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Rockwell inspires professor's performance piece

12-19-2012

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The 6-year-old African-American girl in the white dress walks between four federal officers on her way to an all-white school in 1960, the wall behind her marked by a thrown tomato and a racial epithet. The Problem We All Live With is one of Norman Rockwell’s most powerful and moving works, and is part of the artist’s collection “American Chronicles” on display at the Crocker Art Museum.

Sacramento State professor emeritus and clarinetist Deborah Pittman, the museum’s Artist in Residence, has created Big Dreams, Small Shoulders, a multimedia performance based on the painting and the true story of Ruby Bridges, the little girl who inspired the painting. Performances are at 2 p.m. Friday, Dec. 28, and 3 p.m. Sunday, Jan. 13, at the Crocker.

Deborah Pittman

Deborah Pittman, Sacramento State professor emeritus, will give performances of Big Dreams, Big Shoulders on Dec. 28 and Jan. 13.

Perhaps better known for works that depicted a more innocent and heartwarming picture of America, Rockwell also created portraits that confronted the issue of race relations and equality. In this case, Ruby Bridges was the first African American to enter New Orleans’ all-white William Frantz Elementary School.

As a young girl, Pittman was taken to white schools by her parents for testing, and while she received invitations, declined. “When it came time to go, I was afraid,” she says. “I remember seeing Ruby on TV when I was a kid. I was impressed with her bravery.”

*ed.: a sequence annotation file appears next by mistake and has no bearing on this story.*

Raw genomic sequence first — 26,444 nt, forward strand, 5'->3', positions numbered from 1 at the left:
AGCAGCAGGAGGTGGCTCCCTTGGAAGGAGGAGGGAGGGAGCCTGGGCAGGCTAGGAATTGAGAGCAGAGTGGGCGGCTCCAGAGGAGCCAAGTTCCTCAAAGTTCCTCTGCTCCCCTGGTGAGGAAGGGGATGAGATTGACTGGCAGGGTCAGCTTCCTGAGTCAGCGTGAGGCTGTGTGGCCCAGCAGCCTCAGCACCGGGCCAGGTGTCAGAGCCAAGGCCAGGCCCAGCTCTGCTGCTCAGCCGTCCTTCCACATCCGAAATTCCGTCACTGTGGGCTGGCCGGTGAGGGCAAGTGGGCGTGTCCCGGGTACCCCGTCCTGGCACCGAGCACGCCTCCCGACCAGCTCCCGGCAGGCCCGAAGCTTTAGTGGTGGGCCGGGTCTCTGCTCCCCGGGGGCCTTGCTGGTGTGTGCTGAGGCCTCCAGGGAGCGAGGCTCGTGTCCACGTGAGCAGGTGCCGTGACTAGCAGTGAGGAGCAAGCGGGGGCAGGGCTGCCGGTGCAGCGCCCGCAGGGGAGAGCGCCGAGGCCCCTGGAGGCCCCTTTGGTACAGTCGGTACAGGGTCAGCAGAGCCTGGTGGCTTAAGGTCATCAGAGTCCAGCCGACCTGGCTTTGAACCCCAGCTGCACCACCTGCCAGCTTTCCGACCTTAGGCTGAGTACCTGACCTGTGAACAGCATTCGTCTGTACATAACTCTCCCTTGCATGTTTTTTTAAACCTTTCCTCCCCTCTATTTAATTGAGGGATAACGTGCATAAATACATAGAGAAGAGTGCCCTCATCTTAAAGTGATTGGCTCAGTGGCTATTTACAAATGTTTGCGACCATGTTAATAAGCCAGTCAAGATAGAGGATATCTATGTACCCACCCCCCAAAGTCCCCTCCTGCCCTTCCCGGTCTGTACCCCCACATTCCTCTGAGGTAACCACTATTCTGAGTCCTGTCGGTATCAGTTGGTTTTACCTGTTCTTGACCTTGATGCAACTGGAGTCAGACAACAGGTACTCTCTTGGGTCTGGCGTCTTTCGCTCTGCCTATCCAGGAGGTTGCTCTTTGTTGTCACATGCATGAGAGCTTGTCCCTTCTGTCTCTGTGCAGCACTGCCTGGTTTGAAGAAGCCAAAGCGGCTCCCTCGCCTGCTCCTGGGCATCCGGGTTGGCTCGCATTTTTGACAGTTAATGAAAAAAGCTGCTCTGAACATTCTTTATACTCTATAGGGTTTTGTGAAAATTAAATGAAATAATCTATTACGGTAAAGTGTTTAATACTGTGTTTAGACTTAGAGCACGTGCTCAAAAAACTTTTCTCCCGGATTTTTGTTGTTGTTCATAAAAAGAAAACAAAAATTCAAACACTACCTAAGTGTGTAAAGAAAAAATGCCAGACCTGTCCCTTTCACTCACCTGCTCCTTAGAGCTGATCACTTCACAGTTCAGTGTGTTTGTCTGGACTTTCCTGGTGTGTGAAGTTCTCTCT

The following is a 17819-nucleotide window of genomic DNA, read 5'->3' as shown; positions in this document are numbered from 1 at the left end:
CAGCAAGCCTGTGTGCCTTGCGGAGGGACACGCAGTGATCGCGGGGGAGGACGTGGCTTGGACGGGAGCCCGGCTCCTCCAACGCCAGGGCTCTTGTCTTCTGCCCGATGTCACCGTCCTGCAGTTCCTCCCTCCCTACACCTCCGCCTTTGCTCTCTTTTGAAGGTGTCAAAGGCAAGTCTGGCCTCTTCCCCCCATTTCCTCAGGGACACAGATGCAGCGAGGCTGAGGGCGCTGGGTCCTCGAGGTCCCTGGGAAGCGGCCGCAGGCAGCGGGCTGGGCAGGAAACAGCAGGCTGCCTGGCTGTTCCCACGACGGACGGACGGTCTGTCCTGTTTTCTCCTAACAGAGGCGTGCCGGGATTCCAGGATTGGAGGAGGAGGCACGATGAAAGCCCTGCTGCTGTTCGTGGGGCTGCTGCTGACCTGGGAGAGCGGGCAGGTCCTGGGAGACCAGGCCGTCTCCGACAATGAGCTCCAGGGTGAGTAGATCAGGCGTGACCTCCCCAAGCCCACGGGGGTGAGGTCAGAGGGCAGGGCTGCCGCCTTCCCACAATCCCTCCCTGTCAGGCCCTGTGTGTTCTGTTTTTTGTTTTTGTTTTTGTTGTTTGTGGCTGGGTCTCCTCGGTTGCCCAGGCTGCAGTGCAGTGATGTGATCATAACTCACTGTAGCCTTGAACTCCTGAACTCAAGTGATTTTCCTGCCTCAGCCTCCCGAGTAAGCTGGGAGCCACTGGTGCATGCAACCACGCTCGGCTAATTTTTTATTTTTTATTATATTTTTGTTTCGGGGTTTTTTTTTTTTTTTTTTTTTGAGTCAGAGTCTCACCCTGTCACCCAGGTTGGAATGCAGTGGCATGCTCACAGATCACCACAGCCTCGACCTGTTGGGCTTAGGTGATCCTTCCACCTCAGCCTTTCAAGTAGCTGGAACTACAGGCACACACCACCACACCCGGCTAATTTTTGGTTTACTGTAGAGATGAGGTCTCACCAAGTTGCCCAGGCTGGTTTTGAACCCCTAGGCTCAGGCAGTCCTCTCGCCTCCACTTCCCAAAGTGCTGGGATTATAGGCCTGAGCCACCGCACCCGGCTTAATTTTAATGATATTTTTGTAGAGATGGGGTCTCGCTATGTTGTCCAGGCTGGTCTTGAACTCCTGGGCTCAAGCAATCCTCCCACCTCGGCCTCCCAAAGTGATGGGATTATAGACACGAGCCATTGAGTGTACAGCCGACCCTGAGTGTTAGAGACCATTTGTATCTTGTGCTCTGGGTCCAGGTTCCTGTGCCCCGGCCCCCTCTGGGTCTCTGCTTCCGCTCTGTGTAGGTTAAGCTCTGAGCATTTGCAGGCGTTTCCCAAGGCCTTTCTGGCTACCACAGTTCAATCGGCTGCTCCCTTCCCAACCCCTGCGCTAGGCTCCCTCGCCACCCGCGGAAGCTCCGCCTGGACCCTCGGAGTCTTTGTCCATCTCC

Big Dreams, Small Shoulders includes music, theater, poetry, puppetry and dance. In addition to Pittman, performers are Susheel Bibbs and Laura Cook as narrator/singers; Nicole Manker, Andrea Porras and Hanna Yanni are the dancers.

The performance is directed by Art Gruenberger; the life-size puppet of Ruby Bridges was created by Kristen Gray and is operated by Spencer Tregilgas, Will Klundt and Slater Penny.

Pittman’s inspiration for the show’s title came from the idea of how we stand on the shoulders of our ancestors, “with each generation enduring sacrifices to elevate the next generation.”

Pittman studied many pictures of Bridges in preparation for the performance. “I was struck with how small she was and how brave she was” Pittman says. “She would square her shoulders each day and walk through that hate-filled crowd.”

Dec. 10 marked Pittman’s last academic activity at Sacramento State. She has retired from the University, but will continue to compose, create performance pieces, and expand her pottery business. She is also working on a one-act play with the working title of The Vigil, as well as writing a fountain-of-youth novel.

The Dec. 28 performance, a Family Kwanza Celebration, is free for Crocker members and $5 for nonmembers. The Jan. 13 performance is $6 for members and $12 for nonmembers. The cast will also tour and give performances for school groups and home-schooled students from noon to 1 p.m. Tuesday, Jan. 8. An $8 advance reservation is required for that. To reserve tickets, visit www.crockerartmuseum.org or call (916) 808-1182.

For more information, call the Crocker at (916) 808-7000.

– Craig Koscho
ckoscho@csus.edu